Jan> I did not. But a pivotal moment in my career was sitting across from two creative leaders in one of my reviews and being told that there was not a single reason I couldn’t be on their side of the table a few years from now. This statement had a deep and empowering impact on me.

LBB> When it comes to 'leadership' as a skill, how much do you think is a natural part of personality, how much can be taught and learned?

Jan> I was never raised to be a leader and never thought I would land here. From my point of view, today, modern leadership is different from what it used to be. It’s about conviction, sure, but also about trust, about equipping the people around you and by modelling behaviours you’d like to see implemented. That being said, a lot can probably be taught, but there’s some basic personality traits that lay a better groundwork than others. Empathy, curiosity, openness, and, of course, creativity.

LBB> What are the aspects of leadership that you find most personally challenging? And how do you work through them?

Jan> There’s three areas that I personally find the most challenging:

1. How to deliver feedback in the right way. 

Serious feedback. Constructive feedback. Bad feedback. I usually find myself being able to adjust tone and nuance to whoever I am interacting with, but in order to deliver tough feedback effectively, you need to understand how to get someone to first internalise it and then execute against it continuously moving forward. Getting all of these elements to play together isn’t always an easy thing and something I am, hopefully, continuously improving upon.

2. How to push on if you don’t have the answer. 

Growing into my role relatively quickly also meant switching from hands-on designer with full-on time commitment, to significantly less time in an oversight role, without much transition. The biggest challenge here was that your team expects you to always find a way forward - and in a creative context that means not just understanding the point we are trying to reach but also specifically what we want it to look and feel like.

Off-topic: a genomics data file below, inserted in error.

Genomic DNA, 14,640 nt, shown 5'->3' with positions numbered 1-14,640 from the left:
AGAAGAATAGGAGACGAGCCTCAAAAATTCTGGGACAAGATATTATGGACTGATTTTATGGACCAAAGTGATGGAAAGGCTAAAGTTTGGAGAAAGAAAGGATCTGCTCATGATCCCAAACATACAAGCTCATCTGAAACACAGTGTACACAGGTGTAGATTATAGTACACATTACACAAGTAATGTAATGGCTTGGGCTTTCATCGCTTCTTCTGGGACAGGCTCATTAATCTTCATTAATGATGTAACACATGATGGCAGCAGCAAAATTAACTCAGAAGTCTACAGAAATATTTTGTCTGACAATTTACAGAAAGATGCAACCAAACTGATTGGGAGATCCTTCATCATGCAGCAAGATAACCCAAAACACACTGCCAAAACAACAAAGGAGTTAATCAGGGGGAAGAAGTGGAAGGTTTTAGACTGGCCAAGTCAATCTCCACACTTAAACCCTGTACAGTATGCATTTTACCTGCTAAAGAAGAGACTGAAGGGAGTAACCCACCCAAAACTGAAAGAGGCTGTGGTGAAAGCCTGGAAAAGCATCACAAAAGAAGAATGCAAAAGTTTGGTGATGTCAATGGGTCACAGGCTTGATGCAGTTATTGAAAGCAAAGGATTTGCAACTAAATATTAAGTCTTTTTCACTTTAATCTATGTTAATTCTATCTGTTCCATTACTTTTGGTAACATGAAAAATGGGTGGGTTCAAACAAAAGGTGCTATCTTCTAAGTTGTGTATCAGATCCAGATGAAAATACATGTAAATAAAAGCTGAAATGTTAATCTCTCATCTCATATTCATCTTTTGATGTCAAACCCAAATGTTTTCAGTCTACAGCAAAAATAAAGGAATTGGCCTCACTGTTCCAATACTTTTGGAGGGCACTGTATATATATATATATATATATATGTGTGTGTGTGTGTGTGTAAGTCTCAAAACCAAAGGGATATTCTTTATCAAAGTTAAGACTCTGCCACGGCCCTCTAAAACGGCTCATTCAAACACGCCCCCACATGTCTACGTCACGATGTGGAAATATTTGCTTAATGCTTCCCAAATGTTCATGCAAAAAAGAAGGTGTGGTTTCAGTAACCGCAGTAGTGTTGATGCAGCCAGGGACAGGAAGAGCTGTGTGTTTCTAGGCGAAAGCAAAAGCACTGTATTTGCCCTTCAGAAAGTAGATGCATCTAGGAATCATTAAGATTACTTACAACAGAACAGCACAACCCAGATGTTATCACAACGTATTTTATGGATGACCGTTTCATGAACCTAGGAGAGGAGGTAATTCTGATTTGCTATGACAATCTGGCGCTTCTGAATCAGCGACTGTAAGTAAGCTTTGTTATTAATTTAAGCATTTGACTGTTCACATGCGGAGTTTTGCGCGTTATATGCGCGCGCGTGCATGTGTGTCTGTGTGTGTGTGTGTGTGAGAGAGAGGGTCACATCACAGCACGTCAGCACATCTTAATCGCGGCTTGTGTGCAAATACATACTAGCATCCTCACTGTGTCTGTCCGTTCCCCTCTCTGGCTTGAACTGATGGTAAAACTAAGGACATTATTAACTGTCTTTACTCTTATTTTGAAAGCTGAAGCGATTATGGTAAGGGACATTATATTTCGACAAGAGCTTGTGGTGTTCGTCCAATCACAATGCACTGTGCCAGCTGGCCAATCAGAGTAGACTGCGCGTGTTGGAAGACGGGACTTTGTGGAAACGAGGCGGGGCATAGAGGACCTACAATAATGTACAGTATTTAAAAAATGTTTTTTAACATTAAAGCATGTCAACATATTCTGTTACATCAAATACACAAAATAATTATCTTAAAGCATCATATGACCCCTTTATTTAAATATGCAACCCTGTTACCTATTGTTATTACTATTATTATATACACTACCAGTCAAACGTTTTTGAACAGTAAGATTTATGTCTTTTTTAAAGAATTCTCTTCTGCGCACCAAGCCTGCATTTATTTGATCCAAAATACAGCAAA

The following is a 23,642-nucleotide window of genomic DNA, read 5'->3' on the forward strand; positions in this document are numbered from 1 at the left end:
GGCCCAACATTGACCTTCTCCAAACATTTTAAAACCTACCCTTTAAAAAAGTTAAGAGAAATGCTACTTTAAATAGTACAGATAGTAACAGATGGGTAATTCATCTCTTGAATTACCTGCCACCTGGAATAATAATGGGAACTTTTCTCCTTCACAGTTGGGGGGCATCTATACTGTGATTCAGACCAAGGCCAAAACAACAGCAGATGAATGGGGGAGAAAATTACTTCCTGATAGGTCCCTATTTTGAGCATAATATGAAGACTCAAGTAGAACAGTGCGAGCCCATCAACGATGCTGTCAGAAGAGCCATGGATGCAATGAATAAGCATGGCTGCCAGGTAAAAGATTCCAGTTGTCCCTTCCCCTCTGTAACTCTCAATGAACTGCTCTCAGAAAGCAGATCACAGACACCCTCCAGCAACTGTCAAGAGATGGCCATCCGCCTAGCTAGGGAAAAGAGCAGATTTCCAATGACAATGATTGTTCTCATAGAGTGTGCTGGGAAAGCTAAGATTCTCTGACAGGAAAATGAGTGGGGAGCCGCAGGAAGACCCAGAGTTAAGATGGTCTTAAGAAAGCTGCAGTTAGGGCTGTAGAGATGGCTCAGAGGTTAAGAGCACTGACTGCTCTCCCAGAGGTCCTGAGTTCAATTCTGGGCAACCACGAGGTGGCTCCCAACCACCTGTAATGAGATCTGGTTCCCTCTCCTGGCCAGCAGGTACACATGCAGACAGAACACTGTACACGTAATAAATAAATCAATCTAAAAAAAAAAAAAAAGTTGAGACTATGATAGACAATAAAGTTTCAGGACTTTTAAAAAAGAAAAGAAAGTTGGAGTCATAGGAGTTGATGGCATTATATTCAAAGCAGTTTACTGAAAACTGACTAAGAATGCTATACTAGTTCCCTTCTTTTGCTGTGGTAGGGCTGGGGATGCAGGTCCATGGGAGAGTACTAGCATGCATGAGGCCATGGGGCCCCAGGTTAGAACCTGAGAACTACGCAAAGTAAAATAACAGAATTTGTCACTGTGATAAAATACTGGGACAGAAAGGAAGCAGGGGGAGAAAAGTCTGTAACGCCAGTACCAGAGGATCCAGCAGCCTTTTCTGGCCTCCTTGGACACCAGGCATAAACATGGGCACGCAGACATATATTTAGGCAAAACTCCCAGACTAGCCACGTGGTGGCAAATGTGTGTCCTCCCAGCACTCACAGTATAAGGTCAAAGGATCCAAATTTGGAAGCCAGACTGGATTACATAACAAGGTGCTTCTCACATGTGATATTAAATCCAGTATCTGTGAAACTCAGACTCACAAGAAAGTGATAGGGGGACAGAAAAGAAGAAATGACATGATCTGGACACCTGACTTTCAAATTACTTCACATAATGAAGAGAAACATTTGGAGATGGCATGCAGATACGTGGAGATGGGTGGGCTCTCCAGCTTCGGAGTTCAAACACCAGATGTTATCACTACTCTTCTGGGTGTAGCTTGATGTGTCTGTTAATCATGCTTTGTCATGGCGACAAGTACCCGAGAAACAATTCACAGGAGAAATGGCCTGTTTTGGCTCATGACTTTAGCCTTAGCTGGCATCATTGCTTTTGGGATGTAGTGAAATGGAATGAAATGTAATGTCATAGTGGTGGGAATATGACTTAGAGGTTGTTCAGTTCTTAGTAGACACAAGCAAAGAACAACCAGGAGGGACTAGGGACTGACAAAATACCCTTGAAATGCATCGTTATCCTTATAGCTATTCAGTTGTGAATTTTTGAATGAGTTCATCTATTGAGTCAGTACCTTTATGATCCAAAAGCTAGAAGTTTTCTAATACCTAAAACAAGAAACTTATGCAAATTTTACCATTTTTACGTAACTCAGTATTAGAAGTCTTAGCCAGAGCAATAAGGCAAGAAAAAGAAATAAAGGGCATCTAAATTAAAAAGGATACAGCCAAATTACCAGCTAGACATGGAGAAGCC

At times where I, as CD, did not have the answers to hand, I felt very frustrated with myself. But having done this now for a few years, I’m able to find tools to help teams along the way, push the work and unlock opportunities, even if the final output is yet to be defined.

3. How to overcome culture issues. 

‘Culture’ is a big word with many interpretations. But what I mean by this is how to motivate teams at dire times: times when projects aren’t exciting, times when our work environment might not be exactly what we, as creatives, want. 

And how to use ‘culture’ to create social context between team members that are brought on, especially if it’s a lot of them. How do we make newbies part of our culture versus how much are we building a new culture together, while understanding our true DNA as a studio.


LBB> Have you ever felt like you've failed while in charge? How did you address the issue and what did you learn from it?

Jan> To build on the previous point: I lost a whole design team within the span of a year once - that was pretty devastating. We had a few major people leave the company and transitioned into a different studio environment which set off a wave of a pretty close-knit crew leaving. These two factors combined made it hard to keep the ship afloat at a time when I was still a relatively fresh leader.


LBB> In terms of leadership and openness, what’s your approach there? Do you think it’s important to be transparent as possible in the service of being authentic? Or is there a value in being careful and considered?

Jan> From where I stand, all dimensions above are relevant. As much as possible I try to encourage an open and transparent culture, specifically as it relates to the work we do and for whom we do it. Helping the people understand client motivations and dynamics is important, plus education around our processes and budgets is helpful for them, too.

On the other hand, I try to stay away from oversharing when it comes to financial challenges on a project or to a level of politics that is not helping but hindering a safe creative environment for my team.

LBB> As you developed your leadership skills did you have a mentor, if so who were/are they and what have you learned? And on the flip side, do you mentor any aspiring leaders and how do you approach that relationship?